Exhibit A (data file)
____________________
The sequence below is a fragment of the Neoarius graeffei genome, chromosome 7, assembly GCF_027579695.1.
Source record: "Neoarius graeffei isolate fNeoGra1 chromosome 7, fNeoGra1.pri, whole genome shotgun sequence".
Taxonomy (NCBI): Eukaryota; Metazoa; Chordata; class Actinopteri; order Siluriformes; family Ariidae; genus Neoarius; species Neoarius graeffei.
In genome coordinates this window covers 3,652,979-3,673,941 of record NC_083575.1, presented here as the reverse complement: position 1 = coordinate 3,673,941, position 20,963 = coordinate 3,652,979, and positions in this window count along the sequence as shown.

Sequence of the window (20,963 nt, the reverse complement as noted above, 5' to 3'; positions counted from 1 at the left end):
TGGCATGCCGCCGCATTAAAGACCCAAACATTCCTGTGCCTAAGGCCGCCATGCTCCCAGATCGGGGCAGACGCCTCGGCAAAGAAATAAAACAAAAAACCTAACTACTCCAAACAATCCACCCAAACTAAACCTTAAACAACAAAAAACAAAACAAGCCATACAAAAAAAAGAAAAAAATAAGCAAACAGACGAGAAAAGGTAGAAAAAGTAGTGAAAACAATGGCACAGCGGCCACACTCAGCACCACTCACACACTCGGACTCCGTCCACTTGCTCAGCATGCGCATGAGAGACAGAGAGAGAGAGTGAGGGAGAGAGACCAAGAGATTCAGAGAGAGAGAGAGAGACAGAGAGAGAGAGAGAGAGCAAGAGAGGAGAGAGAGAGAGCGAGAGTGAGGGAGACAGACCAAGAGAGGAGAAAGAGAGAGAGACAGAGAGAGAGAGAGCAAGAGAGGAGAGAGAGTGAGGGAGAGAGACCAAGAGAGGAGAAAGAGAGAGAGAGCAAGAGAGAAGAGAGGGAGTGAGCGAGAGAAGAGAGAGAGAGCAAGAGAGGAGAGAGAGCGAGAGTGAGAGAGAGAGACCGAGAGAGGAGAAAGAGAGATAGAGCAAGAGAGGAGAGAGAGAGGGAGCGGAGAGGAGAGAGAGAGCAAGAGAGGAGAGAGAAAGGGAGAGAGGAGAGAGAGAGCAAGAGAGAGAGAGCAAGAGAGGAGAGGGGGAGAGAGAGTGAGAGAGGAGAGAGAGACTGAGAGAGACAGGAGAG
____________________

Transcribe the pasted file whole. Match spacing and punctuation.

The sequence below is a fragment of the Neoarius graeffei genome, chromosome 7, assembly GCF_027579695.1.
Source record: "Neoarius graeffei isolate fNeoGra1 chromosome 7, fNeoGra1.pri, whole genome shotgun sequence".
Taxonomy (NCBI): Eukaryota; Metazoa; Chordata; class Actinopteri; order Siluriformes; family Ariidae; genus Neoarius; species Neoarius graeffei.
In genome coordinates this window covers 3,652,979-3,673,941 of record NC_083575.1, presented here as the reverse complement: position 1 = coordinate 3,673,941, position 20,963 = coordinate 3,652,979, and positions in this window count along the sequence as shown.

Sequence of the window (20,963 nt, the reverse complement as noted above, 5' to 3'; positions counted from 1 at the left end):
TGGCATGCCGCCGCATTAAAGACCCAAACATTCCTGTGCCTAAGGCCGCCATGCTCCCAGATCGGGGCAGACGCCTCGGCAAAGAAATAAAACAAAAAACCTAACTACTCCAAACAATCCACCCAAACTAAACCTTAAACAACAAAAAACAAAACAAGCCATACAAAAAAAAGAAAAAAATAAGCAAACAGACGAGAAAAGGTAGAAAAAGTAGTGAAAACAATGGCACAGCGGCCACACTCAGCACCACTCACACACTCGGACTCCGTCCACTTGCTCAGCATGCGCATGAGAGACAGAGAGAGAGAGTGAGGGAGAGAGACCAAGAGATTCAGAGAGAGAGAGAGAGACAGAGAGAGAGAGAGAGAGCAAGAGAGGAGAGAGAGAGAGCGAGAGTGAGGGAGACAGACCAAGAGAGGAGAAAGAGAGAGAGACAGAGAGAGAGAGAGCAAGAGAGGAGAGAGAGTGAGGGAGAGAGACCAAGAGAGGAGAAAGAGAGAGAGAGCAAGAGAGAAGAGAGGGAGTGAGCGAGAGAAGAGAGAGAGAGCAAGAGAGGAGAGAGAGCGAGAGTGAGAGAGAGAGACCGAGAGAGGAGAAAGAGAGATAGAGCAAGAGAGGAGAGAGAGAGGGAGCGGAGAGGAGAGAGAGAGCAAGAGAGGAGAGAGAAAGGGAGAGAGGAGAGAGAGAGCAAGAGAGAGAGAGCAAGAGAGGAGAGGGGGAGAGAGAGTGAGAGAGGAGAGAGAGACTGAGAGAGACAGGAGAG